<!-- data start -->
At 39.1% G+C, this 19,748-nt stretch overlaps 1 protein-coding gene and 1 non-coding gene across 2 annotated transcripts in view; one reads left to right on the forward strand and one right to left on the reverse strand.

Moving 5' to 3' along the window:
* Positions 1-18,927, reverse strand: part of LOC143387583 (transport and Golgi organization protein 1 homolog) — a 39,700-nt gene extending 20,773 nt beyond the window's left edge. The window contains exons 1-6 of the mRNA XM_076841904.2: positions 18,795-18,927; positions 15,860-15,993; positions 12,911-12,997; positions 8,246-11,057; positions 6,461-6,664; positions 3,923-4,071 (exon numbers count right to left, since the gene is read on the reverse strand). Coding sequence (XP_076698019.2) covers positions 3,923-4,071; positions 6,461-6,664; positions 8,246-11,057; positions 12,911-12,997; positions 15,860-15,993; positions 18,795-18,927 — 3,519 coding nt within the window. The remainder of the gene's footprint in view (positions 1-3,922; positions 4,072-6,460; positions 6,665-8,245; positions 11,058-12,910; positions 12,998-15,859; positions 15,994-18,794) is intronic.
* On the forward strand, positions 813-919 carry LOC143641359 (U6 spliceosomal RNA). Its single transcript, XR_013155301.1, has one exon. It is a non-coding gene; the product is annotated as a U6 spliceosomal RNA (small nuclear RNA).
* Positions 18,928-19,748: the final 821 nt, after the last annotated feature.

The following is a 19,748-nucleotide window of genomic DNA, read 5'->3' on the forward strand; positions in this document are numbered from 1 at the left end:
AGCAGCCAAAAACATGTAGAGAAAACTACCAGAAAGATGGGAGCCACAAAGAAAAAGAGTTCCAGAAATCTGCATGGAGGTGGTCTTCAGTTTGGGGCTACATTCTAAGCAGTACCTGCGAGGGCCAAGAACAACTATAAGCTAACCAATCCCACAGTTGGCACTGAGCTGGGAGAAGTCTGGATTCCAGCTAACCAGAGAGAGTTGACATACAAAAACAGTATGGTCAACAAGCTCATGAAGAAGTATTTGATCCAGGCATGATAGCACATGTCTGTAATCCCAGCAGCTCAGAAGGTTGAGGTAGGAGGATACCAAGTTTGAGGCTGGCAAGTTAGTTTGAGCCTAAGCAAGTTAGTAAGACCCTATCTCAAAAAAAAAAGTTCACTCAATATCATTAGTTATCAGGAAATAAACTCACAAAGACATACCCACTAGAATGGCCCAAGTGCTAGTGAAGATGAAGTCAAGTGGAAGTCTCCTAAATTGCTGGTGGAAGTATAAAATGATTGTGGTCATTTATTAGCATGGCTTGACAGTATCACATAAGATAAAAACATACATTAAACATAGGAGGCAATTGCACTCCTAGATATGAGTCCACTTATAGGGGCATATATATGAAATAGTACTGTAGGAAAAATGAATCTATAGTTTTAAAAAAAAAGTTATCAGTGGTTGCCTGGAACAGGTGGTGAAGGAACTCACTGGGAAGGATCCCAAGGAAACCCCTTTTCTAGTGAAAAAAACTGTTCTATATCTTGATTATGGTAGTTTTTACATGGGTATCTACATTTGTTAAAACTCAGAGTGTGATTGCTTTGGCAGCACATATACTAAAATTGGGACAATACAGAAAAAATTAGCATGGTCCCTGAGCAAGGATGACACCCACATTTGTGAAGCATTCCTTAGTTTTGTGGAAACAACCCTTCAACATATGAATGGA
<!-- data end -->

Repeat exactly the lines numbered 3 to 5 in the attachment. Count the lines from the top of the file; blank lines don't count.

* Positions 1-18,927, reverse strand: part of LOC143387583 (transport and Golgi organization protein 1 homolog) — a 39,700-nt gene extending 20,773 nt beyond the window's left edge. The window contains exons 1-6 of the mRNA XM_076841904.2: positions 18,795-18,927; positions 15,860-15,993; positions 12,911-12,997; positions 8,246-11,057; positions 6,461-6,664; positions 3,923-4,071 (exon numbers count right to left, since the gene is read on the reverse strand). Coding sequence (XP_076698019.2) covers positions 3,923-4,071; positions 6,461-6,664; positions 8,246-11,057; positions 12,911-12,997; positions 15,860-15,993; positions 18,795-18,927 — 3,519 coding nt within the window. The remainder of the gene's footprint in view (positions 1-3,922; positions 4,072-6,460; positions 6,665-8,245; positions 11,058-12,910; positions 12,998-15,859; positions 15,994-18,794) is intronic.
* On the forward strand, positions 813-919 carry LOC143641359 (U6 spliceosomal RNA). Its single transcript, XR_013155301.1, has one exon. It is a non-coding gene; the product is annotated as a U6 spliceosomal RNA (small nuclear RNA).
* Positions 18,928-19,748: the final 821 nt, after the last annotated feature.